Thursday, November 13, 2014

Incumbent Beach Haven Councilman James White receives official certification for his re-election via write-in votes

Following last week’s general election, members of the Ocean County Board of Elections met Monday, Nov. 10, to certify the write-in and provisional votes cast in the county, including for the Beach Haven Borough Council. According to Marie Peterson, assistant supervisor of the board, incumbent Beach Haven Councilman James White received 166 of the 169 write-ins, as well as one provisional ballot, for a final tally of 167 votes, officially re-electing him for one of the two available council seats.
White attended the meeting and said he was “extremely proud of the whole process.”
Photo via Beach Haven Council
James White will maintain his position
on the Beach Haven council.
“They did a lot of due diligence; they were prepared,” he added. “The commissioners went through line by line, name by name, deleting, adding. ... It was a completely detailed thing. It was nonpartisan; there’s two representatives from each party. I think it’s a very fair and ethical process that they did.”
Prior to the election, the Concerned Citizens of Beach Haven, a committee of local residents that formed to seek White’s re-election, invested in letters and signs urging voters to write him in on the ballot due to his strong leadership during his current term, especially during Superstorm Sandy and the ongoing recovery process.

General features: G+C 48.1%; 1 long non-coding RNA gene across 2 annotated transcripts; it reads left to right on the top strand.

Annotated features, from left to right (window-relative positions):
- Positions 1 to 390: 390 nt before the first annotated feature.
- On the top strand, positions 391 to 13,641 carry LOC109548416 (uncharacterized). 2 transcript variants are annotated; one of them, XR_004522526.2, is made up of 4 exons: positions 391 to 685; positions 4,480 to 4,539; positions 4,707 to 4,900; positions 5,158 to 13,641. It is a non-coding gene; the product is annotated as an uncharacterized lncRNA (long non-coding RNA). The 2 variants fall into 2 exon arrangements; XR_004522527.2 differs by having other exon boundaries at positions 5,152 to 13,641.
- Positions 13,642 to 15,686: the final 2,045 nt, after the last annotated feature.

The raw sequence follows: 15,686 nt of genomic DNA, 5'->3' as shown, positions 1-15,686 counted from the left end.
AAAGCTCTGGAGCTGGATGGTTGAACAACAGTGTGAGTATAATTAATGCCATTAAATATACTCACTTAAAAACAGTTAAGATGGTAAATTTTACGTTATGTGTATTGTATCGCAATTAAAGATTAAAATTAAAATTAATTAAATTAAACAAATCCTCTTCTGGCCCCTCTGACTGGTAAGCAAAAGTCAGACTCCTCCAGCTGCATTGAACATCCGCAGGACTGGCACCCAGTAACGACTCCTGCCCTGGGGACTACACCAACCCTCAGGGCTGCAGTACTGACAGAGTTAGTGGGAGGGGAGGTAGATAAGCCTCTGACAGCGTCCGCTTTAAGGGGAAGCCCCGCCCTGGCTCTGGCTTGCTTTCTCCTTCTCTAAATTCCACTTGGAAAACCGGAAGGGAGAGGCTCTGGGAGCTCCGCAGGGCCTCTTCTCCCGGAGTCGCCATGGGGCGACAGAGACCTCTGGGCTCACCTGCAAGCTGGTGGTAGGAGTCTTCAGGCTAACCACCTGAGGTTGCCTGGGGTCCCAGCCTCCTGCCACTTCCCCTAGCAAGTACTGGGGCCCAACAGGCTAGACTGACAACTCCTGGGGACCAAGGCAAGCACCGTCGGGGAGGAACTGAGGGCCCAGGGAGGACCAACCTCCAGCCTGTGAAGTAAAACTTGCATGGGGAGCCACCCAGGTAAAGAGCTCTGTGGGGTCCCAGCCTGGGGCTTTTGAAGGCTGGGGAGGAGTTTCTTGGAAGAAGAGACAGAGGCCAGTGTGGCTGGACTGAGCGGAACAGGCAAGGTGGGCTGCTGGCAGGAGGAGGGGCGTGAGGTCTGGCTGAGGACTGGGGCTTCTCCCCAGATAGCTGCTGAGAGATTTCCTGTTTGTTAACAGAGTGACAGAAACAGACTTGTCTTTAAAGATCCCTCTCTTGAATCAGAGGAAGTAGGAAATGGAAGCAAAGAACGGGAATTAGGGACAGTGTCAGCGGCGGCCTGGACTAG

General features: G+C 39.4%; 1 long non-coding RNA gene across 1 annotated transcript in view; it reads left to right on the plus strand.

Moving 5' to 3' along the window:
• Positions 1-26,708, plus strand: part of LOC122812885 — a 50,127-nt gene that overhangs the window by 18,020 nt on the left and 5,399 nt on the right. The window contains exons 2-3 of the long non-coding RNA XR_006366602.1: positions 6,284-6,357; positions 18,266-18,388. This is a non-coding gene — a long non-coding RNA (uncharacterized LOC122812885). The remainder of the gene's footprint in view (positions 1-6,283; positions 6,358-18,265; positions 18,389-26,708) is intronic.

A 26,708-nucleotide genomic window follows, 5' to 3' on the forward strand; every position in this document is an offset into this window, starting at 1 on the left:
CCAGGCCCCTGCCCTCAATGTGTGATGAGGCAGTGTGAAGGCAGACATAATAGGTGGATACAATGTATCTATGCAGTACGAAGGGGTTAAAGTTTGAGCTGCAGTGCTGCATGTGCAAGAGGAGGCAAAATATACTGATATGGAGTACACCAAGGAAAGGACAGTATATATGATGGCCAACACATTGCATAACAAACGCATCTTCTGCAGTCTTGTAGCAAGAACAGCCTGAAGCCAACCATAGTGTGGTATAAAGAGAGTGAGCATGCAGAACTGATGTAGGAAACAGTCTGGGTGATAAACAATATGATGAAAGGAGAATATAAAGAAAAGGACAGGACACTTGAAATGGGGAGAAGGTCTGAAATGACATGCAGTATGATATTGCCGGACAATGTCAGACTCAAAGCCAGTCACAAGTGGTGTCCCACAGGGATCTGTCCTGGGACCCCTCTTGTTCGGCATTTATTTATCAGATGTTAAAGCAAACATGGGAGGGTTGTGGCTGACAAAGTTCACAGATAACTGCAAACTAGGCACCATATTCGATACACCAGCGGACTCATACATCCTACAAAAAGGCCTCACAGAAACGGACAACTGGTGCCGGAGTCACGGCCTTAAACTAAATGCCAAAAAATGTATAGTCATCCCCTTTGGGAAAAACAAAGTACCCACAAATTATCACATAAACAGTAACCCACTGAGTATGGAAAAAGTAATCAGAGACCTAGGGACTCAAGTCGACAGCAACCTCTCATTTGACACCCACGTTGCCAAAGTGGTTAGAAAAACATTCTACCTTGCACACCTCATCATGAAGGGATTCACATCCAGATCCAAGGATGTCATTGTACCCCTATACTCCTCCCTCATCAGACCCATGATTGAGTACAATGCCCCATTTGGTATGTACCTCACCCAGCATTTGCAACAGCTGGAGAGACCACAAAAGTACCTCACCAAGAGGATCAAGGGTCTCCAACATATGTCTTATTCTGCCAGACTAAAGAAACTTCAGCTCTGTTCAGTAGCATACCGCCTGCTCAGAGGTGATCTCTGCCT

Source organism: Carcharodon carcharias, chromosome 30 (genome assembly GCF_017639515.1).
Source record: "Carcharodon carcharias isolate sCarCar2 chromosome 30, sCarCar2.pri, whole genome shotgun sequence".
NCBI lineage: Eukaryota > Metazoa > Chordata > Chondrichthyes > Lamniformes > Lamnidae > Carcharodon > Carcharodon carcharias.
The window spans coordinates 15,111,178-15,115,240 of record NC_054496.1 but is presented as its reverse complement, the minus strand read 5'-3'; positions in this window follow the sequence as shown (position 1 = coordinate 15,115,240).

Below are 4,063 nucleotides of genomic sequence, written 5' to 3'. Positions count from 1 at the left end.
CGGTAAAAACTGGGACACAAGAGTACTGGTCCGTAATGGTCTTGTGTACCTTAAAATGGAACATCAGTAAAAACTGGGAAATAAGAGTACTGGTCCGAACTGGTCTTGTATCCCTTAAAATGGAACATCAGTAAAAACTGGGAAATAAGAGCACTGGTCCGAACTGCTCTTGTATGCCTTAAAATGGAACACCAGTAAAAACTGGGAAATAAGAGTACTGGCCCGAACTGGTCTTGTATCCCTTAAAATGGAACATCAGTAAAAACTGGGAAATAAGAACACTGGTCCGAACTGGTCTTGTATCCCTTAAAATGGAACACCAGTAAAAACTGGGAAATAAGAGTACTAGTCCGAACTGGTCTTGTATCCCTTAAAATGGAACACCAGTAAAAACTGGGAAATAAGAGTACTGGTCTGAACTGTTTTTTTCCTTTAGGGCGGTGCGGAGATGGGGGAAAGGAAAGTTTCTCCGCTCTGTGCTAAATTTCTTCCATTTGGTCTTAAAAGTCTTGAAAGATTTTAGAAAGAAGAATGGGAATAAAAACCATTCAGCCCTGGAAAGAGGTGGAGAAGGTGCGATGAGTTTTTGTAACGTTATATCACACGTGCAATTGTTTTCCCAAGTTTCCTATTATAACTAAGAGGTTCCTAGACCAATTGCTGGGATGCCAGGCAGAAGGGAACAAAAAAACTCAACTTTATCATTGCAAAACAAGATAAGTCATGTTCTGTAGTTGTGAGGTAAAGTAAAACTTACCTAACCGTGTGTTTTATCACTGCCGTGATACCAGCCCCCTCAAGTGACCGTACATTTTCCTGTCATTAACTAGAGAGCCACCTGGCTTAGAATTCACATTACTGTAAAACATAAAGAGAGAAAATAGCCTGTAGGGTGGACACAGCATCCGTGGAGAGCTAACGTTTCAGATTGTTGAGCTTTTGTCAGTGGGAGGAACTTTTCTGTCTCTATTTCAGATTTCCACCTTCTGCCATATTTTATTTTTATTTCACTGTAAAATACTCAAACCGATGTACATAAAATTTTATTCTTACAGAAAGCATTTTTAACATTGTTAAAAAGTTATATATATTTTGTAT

“There’s no telling until the board goes through all of the (write-in) votes whether they were for the same individual,” said Scott Colabella, Ocean County clerk. “That’s the process; there’s nothing unusual about it. It’s the way it’s done legally, statutorily. It’s critical that we figure out if anyone won in a write-in vote so their name can be certified. It’s a very laborious process, and the board has to make sure the person is registered to vote and they meet the jurisdiction qualifications. Once they go through that, they begin to do a tally. Then on Monday is when we certify the results of the election.
“We obviously, on election night, look for numbers and report for candidates that are on the ballot and give results. So the board doesn’t have the time, if you can imagine, to go through all of the write-in votes that are cast, when somebody wants to know who won for Congress or something. Their number one priority is to get the results out for the candidates that are on the ballot. That’s time-consuming enough,” he explained.
White, along with Councilman Edward Kohlmeir, had decided not to re-run for the election, to give someone else a chance, he said. After learning of his potential write-in, he said he would be “humbled and proud to serve if it would come to pass.”
“It is not normally how one gets elected to a position for any office, especially when there are other names printed on the ballot,” said Colabella. “It’s not so unusual when no petitions were filed and the only method of getting elected is through write-in; that’s not as unique. But when there are names on the ballot for voters to vote for and a write-in receives more votes on the ballot, that’s unique.”
Don Kakstis, one of the four candidates who officially ran in the election, received the other available seat with 202 votes.
Tom Lynch, who came in third, received 164 votes, plus one provisional vote, for a final tally of 165 votes, Peterson said on Monday.
Ken Muha acquired 94 votes and Bob Wynkoop received 57 votes.
— Kelley Anne Essinger

This article was published in The SandPaper.

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